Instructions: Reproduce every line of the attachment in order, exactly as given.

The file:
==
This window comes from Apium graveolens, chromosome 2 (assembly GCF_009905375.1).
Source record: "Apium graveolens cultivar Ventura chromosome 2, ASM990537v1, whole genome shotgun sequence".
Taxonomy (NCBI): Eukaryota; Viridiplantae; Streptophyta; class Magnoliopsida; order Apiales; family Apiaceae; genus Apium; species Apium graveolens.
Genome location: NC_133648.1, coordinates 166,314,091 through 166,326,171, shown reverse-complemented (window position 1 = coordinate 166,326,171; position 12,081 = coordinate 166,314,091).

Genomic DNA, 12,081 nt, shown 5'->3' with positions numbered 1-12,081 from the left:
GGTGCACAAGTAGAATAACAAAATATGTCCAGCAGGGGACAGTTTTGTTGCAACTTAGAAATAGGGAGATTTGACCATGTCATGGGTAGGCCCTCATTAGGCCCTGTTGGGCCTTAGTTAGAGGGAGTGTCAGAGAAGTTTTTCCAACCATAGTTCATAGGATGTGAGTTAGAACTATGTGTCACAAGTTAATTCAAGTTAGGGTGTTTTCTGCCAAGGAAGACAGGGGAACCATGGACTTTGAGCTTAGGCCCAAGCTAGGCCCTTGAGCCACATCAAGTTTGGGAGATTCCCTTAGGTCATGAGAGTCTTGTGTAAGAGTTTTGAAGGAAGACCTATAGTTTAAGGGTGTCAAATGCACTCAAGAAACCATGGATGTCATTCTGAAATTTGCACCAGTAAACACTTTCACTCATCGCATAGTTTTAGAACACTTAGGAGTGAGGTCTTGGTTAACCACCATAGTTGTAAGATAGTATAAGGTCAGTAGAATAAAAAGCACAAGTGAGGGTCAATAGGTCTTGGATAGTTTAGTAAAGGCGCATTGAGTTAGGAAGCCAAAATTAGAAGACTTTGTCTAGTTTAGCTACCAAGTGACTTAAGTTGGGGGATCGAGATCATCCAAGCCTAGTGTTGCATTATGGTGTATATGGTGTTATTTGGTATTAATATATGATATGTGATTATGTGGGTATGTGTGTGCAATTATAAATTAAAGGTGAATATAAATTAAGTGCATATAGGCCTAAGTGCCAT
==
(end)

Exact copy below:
This window comes from Apium graveolens, chromosome 2 (assembly GCF_009905375.1).
Source record: "Apium graveolens cultivar Ventura chromosome 2, ASM990537v1, whole genome shotgun sequence".
Taxonomy (NCBI): Eukaryota; Viridiplantae; Streptophyta; class Magnoliopsida; order Apiales; family Apiaceae; genus Apium; species Apium graveolens.
Genome location: NC_133648.1, coordinates 166,314,091 through 166,326,171, shown reverse-complemented (window position 1 = coordinate 166,326,171; position 12,081 = coordinate 166,314,091).

Genomic DNA, 12,081 nt, shown 5'->3' with positions numbered 1-12,081 from the left:
GGTGCACAAGTAGAATAACAAAATATGTCCAGCAGGGGACAGTTTTGTTGCAACTTAGAAATAGGGAGATTTGACCATGTCATGGGTAGGCCCTCATTAGGCCCTGTTGGGCCTTAGTTAGAGGGAGTGTCAGAGAAGTTTTTCCAACCATAGTTCATAGGATGTGAGTTAGAACTATGTGTCACAAGTTAATTCAAGTTAGGGTGTTTTCTGCCAAGGAAGACAGGGGAACCATGGACTTTGAGCTTAGGCCCAAGCTAGGCCCTTGAGCCACATCAAGTTTGGGAGATTCCCTTAGGTCATGAGAGTCTTGTGTAAGAGTTTTGAAGGAAGACCTATAGTTTAAGGGTGTCAAATGCACTCAAGAAACCATGGATGTCATTCTGAAATTTGCACCAGTAAACACTTTCACTCATCGCATAGTTTTAGAACACTTAGGAGTGAGGTCTTGGTTAACCACCATAGTTGTAAGATAGTATAAGGTCAGTAGAATAAAAAGCACAAGTGAGGGTCAATAGGTCTTGGATAGTTTAGTAAAGGCGCATTGAGTTAGGAAGCCAAAATTAGAAGACTTTGTCTAGTTTAGCTACCAAGTGACTTAAGTTGGGGGATCGAGATCATCCAAGCCTAGTGTTGCATTATGGTGTATATGGTGTTATTTGGTATTAATATATGATATGTGATTATGTGGGTATGTGTGTGCAATTATAAATTAAAGGTGAATATAAATTAAGTGCATATAGGCCTAAGTGCCAT